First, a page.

Category Archives: Constitutional Law

A Global Environmental Right (S. J. Turner)

Author

Stephen J. Turner

Keywords

Environmental Rights, Global Environmental Governance, Constitutional Law, Company Law, Trade Law, Non-State Actors, Climate Change Law

Abstract

The development of an international substantive environmental right on a global level has long been a contested issue. To a limited extent environmental rights have developed in a fragmented way through different legal regimes. This book examines the potential for the development of a global environmental right that would create legal duties for all types of decision-makers and provide the bedrock for a new system of international environmental governance. Taking a problem solving approach, the book seeks to demonstrate how straightforward and logical changes to the existing global legal architecture would address some of the fundamental root causes of environmental degradation. It puts forward a draft global environmental right that would integrate duties for both state and non-state actors within reformed systems of environmental governance and a rational framework for business and industry to adhere to in order that those systems could be made operational. It also examines the failures of the existing international climate change regime and explains how the draft global environmental right could remedy existing deficits.

Citation

(2014) A Global Environmental Right. Earthscan by Routledge.

Book

A Global Environmental Right

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Pursuing Environmental Justice with International Human Rights and State Constitutions (Neil A. F. Popovic)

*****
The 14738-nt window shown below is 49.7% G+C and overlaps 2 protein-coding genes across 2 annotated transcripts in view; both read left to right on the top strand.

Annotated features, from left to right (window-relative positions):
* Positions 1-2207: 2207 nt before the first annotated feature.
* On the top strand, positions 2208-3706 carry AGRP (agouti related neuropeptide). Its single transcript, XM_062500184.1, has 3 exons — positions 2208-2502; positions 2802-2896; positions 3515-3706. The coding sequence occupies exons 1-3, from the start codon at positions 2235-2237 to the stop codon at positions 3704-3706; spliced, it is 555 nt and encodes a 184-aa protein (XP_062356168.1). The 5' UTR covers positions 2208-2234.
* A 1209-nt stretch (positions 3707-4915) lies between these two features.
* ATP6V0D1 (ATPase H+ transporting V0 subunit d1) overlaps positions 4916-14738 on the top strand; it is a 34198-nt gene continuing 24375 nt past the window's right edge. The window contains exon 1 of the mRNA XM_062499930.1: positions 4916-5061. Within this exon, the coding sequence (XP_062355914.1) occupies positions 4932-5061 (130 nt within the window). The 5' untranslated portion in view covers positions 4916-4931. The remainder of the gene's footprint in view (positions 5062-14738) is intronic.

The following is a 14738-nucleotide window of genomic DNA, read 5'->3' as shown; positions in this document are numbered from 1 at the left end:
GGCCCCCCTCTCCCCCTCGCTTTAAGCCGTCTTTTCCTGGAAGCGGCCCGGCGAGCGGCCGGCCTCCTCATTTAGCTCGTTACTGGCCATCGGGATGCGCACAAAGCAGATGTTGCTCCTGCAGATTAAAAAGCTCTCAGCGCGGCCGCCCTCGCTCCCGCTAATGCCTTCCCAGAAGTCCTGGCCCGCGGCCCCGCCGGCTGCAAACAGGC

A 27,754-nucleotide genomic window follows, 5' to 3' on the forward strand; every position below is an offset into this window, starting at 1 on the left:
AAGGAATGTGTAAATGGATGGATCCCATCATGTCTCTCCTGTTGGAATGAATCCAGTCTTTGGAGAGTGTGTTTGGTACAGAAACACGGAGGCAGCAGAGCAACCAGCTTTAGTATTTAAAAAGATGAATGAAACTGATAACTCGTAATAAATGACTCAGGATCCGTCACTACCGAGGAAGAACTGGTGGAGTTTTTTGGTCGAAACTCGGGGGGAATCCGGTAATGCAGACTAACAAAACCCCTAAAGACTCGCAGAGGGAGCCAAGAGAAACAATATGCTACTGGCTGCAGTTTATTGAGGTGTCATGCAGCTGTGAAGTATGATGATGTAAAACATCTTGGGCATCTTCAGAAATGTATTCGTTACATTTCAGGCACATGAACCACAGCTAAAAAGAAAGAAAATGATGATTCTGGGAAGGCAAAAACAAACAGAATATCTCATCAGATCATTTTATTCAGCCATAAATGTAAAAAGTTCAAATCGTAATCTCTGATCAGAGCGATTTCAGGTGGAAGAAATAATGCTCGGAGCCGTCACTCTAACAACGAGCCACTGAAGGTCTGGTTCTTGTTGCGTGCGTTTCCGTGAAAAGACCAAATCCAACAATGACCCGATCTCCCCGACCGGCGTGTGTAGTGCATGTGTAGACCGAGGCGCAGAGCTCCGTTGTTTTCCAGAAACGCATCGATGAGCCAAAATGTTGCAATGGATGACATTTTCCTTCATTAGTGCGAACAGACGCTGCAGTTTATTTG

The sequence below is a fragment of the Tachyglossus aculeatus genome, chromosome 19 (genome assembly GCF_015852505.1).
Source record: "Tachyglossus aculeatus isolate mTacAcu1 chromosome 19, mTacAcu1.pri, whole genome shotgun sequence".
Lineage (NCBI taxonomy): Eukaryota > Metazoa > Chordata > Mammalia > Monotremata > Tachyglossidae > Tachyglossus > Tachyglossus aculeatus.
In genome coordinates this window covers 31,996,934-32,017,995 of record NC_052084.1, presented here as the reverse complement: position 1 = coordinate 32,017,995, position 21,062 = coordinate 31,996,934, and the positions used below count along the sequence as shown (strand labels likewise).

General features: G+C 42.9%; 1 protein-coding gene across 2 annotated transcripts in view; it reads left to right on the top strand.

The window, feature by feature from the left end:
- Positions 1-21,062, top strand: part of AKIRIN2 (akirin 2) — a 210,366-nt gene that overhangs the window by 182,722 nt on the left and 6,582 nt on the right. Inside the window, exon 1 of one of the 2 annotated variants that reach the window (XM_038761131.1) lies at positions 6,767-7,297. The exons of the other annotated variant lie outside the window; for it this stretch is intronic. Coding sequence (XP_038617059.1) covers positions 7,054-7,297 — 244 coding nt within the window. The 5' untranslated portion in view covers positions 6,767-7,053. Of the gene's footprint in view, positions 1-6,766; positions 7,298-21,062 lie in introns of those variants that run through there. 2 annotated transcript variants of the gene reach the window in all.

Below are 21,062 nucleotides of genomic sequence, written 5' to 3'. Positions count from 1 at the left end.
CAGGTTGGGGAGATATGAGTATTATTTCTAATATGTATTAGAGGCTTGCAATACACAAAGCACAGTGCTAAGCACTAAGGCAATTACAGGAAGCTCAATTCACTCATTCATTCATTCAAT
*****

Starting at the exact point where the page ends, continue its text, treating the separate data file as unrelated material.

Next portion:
Author

Neil A.F. Popovic

Keywords

environmental justice, environmental rights, international human rights, state constitution, environmental racism, environmental degradation, poverty, social rights, environmental hazards, inequality, civil rights

Extract

I. Introduction

Notwithstanding the constitutional guarantee of equal protection of the law, environmental racism thrives in the United States. Its manifestations include toxic waste dumps on indigenous lands, hazardous industrial facilities in communities of color, lead paint in decrepit housing projects, and use of dangerous pesticides in industrial agriculture. Environmental racism feeds on and perpetuates the social, economic and political marginalization of low-income communities and communities of color. As such, environmental racism in the United States represents a serious blight on the country’s human rights record.

Discriminatory siting decisions for environmentally hazardous facilities and uneven enforcement decisions do not necessarily result from consciously racist policy choices. More likely, they issue from a political and social system that marginalizes the participation and concern of communities of color, often through ostensibly neutral criteria. The effect, however, is no less racist than overt discrimination.

The United States has a substantial body of both environmental and civil rights laws, but none of these laws addresses the link between racism and environmental quality. 2 At best, environmental laws can enhance protection of the environment while civil rights laws can facilitate the rectification of overt racial discrimination. Neither body of law, however, addresses the impact of environmental degradation on human communities, and neither deals specifically with environmental racism.

Citation

(1996) 15 Stanford Environmental Law Journal 338 pp. 344-47

Paper

Pursuing Environmental Justice with International Human Rights and State Constitutions

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An Environmental Rights Amendment: Good Message, Bad Idea (J. B. Ruhl)

Author(s)

J.B. Ruhl

Keywords

Constitutional law, United States constitution, environmental law, right to clean and healthy environment, rights of future generations, natural resources, national natural resources, constitutional amendment

Extract